In the ATOMIC WEIGHT OF SECRETS, five children, all
geniuses, all with scientifically brilliant parents, find
themselves taken away from their parents by men in black to
an isolated town where they are put in the care of four
different nannies. The first big question is why has this
happened. The second is what can they use their combined
brain power to do about it. Bowditch weaves a world of
mystery and cliffhangers with all the good food in a cozy
and all the atmosphere you'd expect in a gothic.
This book has a relatively complex vocabulary but
challenging words are explained by context or neatly within
the same sentence. A number of foreign words are included
without hampering the flow of the story, and tidbits of
history help anchor the Victorian setting (for instance,
one of the young people met McKinley a couple of years
before the story started, tying the narrative to a very
specific time period.)
The characters of the children are very well-developed.
There's Wallace, the sensitive young chemist who is
grieving for his mother, and Noah, who feels his super-star
mom is almost as distant as if she were dead. Fay, the
oldest, is spoiled and selfish, and is made to share a room
with Lucy, the youngest and most open. Their
circumstances open the door for character development on
all fronts. Jasper, Lucy's brother, rounds out the group.
Underneath all the adventure and danger, this book is about
how they come together despite their differences.
But underneath that, their story is one of dealing with
loss and change and would make an excellent read-together-
and-discuss for a child dealing with those kinds of
issues. However, extremely young or sensitive readers may
find the parents' willingness to hand the children over
without a word of explanation as to what is happening
unsettling. The fact that the men in black are dressed
outlandishly in everything from tutus to bonnets, making
them comic instead of truly frightening, helps to alleviate
Overall, this is a captivating read and well worth the
time. It is the first in a series that promises even more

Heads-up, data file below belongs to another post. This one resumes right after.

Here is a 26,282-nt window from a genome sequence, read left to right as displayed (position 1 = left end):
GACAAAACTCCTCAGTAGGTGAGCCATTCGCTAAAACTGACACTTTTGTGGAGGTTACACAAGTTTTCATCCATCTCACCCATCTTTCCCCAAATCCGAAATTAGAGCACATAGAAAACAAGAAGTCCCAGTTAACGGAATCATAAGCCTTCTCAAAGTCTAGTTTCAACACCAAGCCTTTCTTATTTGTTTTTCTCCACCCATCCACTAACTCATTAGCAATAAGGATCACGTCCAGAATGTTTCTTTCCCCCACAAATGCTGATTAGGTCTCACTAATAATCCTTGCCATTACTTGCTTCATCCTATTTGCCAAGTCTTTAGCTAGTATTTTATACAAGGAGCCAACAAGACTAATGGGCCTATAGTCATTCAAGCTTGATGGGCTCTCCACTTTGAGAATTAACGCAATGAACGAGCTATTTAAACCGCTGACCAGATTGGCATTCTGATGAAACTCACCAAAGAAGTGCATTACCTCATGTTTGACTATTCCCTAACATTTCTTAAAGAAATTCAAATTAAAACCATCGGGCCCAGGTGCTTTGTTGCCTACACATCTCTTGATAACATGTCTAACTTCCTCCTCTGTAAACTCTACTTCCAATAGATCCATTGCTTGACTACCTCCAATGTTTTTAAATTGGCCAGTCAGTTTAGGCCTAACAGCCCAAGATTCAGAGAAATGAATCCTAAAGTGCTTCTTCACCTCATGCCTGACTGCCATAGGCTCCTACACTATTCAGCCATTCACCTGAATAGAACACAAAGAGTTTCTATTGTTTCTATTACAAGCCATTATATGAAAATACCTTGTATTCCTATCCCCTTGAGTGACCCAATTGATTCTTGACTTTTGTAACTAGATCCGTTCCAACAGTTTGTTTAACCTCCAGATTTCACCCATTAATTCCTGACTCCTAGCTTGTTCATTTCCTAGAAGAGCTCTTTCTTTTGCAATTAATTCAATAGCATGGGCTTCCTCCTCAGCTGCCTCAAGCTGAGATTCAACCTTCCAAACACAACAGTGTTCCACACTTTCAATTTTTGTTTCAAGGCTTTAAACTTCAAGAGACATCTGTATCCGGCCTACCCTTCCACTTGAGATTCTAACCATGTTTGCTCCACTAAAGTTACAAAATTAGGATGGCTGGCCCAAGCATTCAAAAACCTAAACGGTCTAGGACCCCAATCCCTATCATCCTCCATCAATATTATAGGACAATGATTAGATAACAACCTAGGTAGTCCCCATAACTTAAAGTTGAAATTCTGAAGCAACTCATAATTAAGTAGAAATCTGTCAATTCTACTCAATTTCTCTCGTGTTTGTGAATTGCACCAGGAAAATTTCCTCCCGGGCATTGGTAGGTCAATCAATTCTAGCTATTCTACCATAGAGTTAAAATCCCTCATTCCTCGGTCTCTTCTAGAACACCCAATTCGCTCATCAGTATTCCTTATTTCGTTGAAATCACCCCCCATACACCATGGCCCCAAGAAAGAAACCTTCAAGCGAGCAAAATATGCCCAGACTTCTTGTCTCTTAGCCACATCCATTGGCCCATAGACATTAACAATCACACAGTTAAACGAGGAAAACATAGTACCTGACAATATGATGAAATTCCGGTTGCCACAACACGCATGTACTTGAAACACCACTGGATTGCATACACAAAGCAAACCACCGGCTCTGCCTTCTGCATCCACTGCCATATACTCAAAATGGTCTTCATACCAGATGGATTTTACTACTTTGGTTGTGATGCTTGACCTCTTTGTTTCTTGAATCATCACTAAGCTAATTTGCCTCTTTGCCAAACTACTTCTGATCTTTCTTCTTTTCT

In 1903, five truly brilliant young inventors, the children
of the world's most important scientists, went about their
lives and their work as they always had.
But all that changed the day the men in black
They arrived to take twelve-year-old Jasper
Modest and his six-year-old sister, Lucy-he with his
remarkable creations and she with her perfect memory-from
their London, England home to a place across the ocean
they'd never seen before.
They arrived to take nine-year-old Wallace
Banneker, last in a long line of Africa-descended
scientists, from his chemistry, his father, and his New York
home to a life he'd never imagined.
Twelve-year-old Noah Canto-Sagas, already
missing his world-famous and beloved mother, was taken from
Toronto, Canada, carrying only his clothes, his violin, and
his remarkable mind.
And thirteen-year-old Faye Vigyanveta, the
genius daughter of India's wealthiest and most accomplished
scientists, was removed by force from her life of luxury.
From all across the world, they've been taken to
mysterious Sole Manner Farm, and a beautiful but isolated
schoolhouse in Dayton, Ohio, without a word from their
parents as to why. Not even the wonderful schoolteacher they
find there, Miss Brett, can explain it. She can give them
love and care, but she can't give them answers.
Things only get stranger from there. What is the
book with no pages Jasper and Lucy find in their mother's
underwear drawer, and why do the men in black want it so badly?
How is it all the children have been taught the
same bizarre poem-and yet no other rhymes or stories their
And why haven't their parents tried to contact
Whatever the reasons, to brash, impetuous Faye,
the situation is clear: They and their parents have been
kidnapped by these terrible men in black, and the only way
they're going to escape and rescue their parents is by
completing the invention they didn't even know they were all
working on-an invention that will change the world forever.
But what if the men in black aren't trying to
harm the children? What if they're trying to protect them?
And if they're trying to protect them-from what?
An amazing story about the wonders of science
and the still greater wonders of friendship, The Atomic
Weight of Secrets or The Arrival of the Men in Black, the
first book of the Young Inventors Guild trilogy, is a truly
original novel. Young readers will forever treasure Eden
Unger Bowditch's funny, inventive, poignant, and wonderfully
fun fiction debut.